As shown in Table 5, the addition of even a small quantity (0.55%) results in significant improvement in the hardness. However, when the amount of niobium is increased without compensating for the consumption of carbon, the hardness of the material substantially decreases as with samples 4, 5, and 6. The significant effect of the decrease in the carbon content of the remaining alloy is indicative of the delicate balance sought to be achieved in the indefinite chill roll compositions. The addition of nearly 6% niobium results in an alloy having a hardness of only 76 Shore C, which is less than that of the baseline alloy, but which compares favorably to an alloy containing only 2.45% carbon in the matrix without niobium carbide present in the alloy. In general, the addition of niobium increases the hardness of the alloy by approximately 3 Shore C, which more importantly amounts to a significant increase in the abrasion resistance of the indefinite chill roll composition, while maintaining the necessary amount of free graphite in the alloy to function as a chill roll. The data in table 3 shows a maximum hardness is achieved when the niobium content ranges from 0.55 to 1.47 wt % and the carbon content ranges from 3.27 to 3.13 wt % of the total alloy. Additional testing indicates that the niobium content preferably ranges from 1.0 to 3 wt %, most preferably about 1.5 wt %, when the carbon content ranges from 3.3-3.45 wt %.
In addition, several chill rolls were prepared from the above alloys having dimensions approximately 30.5 inches in diameter and 70 inches long. One chill roll composed of the alloy containing niobium was placed in the last stand of a rolling mill and tested for comparison with an indefinite chill roll of the prior art, the results of which are shown in Table 6 below:
TABLE 6 ______________________________________ INDEFINITE CHILL ROLL WEAR TESTING Metric Tons of steel rolled per Millimeter Millimeters Number of of wear due to of wear per Times in the rolling and Time in the Roll Type Mill regrinding mill ______________________________________ Niobium 108 2738 0.71 containing Alloy Prior Art 960 1889 1.05 ______________________________________
As shown in Table 6, the niobium carbide indefinite chill rolls greatly increase the life expectancy by about 45% over existing chill rolls based on the metric tons of steel rolled per millimeter of wear due to rolling of the steel and regrinding of the roll between times or trips in the mill. In addition to increasing the length of time between shutting down the mill in order to regrind the chill roll, the niobium carbide chill roll results in a more consistent surface finish to the strip between regrinding because of the lower amount of wear in the surface of the roll.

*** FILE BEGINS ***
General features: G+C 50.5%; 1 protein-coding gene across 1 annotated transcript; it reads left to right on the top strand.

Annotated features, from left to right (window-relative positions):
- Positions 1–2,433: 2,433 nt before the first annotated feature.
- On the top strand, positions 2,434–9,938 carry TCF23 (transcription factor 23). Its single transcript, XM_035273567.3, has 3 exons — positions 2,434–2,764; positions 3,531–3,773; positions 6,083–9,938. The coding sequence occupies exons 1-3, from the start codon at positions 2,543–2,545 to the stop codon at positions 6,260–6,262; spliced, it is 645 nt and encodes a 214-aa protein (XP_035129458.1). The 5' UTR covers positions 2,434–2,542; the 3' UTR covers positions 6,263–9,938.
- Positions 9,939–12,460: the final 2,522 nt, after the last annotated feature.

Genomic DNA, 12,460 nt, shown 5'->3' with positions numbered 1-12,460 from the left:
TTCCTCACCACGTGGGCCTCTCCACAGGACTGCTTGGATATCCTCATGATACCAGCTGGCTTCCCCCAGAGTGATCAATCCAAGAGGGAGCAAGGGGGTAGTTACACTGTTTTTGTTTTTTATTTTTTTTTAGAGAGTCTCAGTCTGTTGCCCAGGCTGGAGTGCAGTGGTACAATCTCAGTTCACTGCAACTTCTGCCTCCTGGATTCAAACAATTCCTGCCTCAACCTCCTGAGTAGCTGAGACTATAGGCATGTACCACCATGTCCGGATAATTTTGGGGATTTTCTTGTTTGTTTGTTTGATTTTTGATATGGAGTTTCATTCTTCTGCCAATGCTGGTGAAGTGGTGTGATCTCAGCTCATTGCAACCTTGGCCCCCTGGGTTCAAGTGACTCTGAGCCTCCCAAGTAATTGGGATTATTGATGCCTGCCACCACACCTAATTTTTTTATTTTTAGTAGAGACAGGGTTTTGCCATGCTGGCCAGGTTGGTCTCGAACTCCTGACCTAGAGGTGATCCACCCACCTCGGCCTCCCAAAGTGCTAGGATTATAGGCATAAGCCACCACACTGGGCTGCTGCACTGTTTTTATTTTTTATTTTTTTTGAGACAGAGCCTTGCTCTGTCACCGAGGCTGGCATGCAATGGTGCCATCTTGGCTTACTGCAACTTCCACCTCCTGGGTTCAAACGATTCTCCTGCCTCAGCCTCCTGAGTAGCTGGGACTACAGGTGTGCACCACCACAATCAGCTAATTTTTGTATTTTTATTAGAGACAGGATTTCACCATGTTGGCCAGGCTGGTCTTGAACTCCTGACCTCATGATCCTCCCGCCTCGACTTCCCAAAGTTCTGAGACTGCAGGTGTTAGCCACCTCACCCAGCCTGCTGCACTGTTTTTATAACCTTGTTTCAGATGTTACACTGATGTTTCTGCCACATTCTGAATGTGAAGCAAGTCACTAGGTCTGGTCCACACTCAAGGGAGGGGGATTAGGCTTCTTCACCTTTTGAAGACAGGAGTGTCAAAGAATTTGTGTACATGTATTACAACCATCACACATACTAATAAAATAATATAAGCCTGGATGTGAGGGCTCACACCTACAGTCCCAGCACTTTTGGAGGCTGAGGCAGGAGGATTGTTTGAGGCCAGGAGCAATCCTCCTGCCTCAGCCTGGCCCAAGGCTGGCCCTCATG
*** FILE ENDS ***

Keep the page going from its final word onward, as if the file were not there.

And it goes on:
Those of ordinary skill in the art will appreciate that the present invention provides significant advantages over the prior art. In particular, the subject invention overcomes the problems in the prior art, such as those disclosed in the '2380 application, to provide indefinite chill rolls that have increased abrasion resistance, thereby allowing for longer periods of operation before regrinding of the roll is necessary. The invention also provides for the production of a smooth workpiece because of the lower tendency for abrasions to form in the surface of the roll. The subject invention also increases the hardness of the indefinite chill roll, which further provides for a smoother workpiece. While the subject invention provides these and other advantages over the prior art, it will be understood, however, that various changes in the details, compositions and ranges of the elements which have been herein described and illustrated in order to explain the nature of the invention may be made by those skilled in the art within the principle and scope of the invention as expressed in the appended claims.
1. A chill roll shell formed of alloy cast iron and produced by a method comprising the steps of:
- providing an indefinite chill roll composition;
- adjusting said composition by adding niobium in an amount sufficient to produce a molten batch containing 0.3 to 6.0% dissolved niobium, based on the total weight of said molten batch, and providing a stoichiometric amount of excess carbon to form niobium carbide; and
- casting said molten batch to form said chill roll shell containing precipitated niobium carbide and carbon present as free graphite in an amount ranging from 2-7% of the total volume of said chill roll shell.
2. A method of varying the relative amounts of graphite and carbides in an iron alloy comprising the steps of:
- providing an iron alloy composition having a eutectic solidification point at which a desired amount of graphite can be formed;